Quality of life before and after liver transplantation: experiences with 7 patients with primary biliary cirrhosis in a 2-year follow-up
Seven patients with end-stage primary biliary cirrhosis were evaluated both before and 1 and 2 years after liver transplantation using a clinical psychiatric interview and the self-rating questionaire SCL-90. Neuropsychological tests were done before and 1 year after operation. Preoperatively, all patients had a poor general condition and overall quality of life. Flattening of emotions and reactions, regression, disturbances of verbal memory and cognitive function, and dependence on close relatives were observed. One year after transplantation, 6 patients had a much better overall quality of life, and with five patients it improved still further during the 2nd year, but only 2 patients felt that their life situation had fully stabilised. However, nearly all of them experienced phases of moderate or even severe depression or anxiety during those 2 years. On neuropsychological tests patients appeared to be near their normal level. The only patient who died during this follow-up (some months after transplantation) had in her life history a prominent sense of insecurity and mistrust. It seems to take more than a year for the majority of patients to give up the regressive mode of experience and turn to adult interests in life again, as well as psychologically experience the new liver as part of oneself.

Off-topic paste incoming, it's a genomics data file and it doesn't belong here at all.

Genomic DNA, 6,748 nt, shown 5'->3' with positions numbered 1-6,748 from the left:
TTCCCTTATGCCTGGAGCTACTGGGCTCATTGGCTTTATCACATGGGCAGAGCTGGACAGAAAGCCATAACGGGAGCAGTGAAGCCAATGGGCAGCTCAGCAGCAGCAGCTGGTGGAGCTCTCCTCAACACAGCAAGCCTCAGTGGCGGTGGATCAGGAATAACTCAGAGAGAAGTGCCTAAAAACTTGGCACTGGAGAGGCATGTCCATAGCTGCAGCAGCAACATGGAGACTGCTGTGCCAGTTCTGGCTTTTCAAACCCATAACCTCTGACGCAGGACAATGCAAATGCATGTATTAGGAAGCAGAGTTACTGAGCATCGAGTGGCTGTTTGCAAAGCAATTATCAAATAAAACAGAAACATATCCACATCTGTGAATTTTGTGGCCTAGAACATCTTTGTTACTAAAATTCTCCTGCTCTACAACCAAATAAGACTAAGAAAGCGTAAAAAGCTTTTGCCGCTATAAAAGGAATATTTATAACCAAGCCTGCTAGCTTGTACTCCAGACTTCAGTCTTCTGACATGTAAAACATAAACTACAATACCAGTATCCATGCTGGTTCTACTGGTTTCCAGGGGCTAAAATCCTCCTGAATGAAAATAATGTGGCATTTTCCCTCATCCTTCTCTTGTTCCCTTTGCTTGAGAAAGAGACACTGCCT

Key wordsLiver transplantation Quality of life
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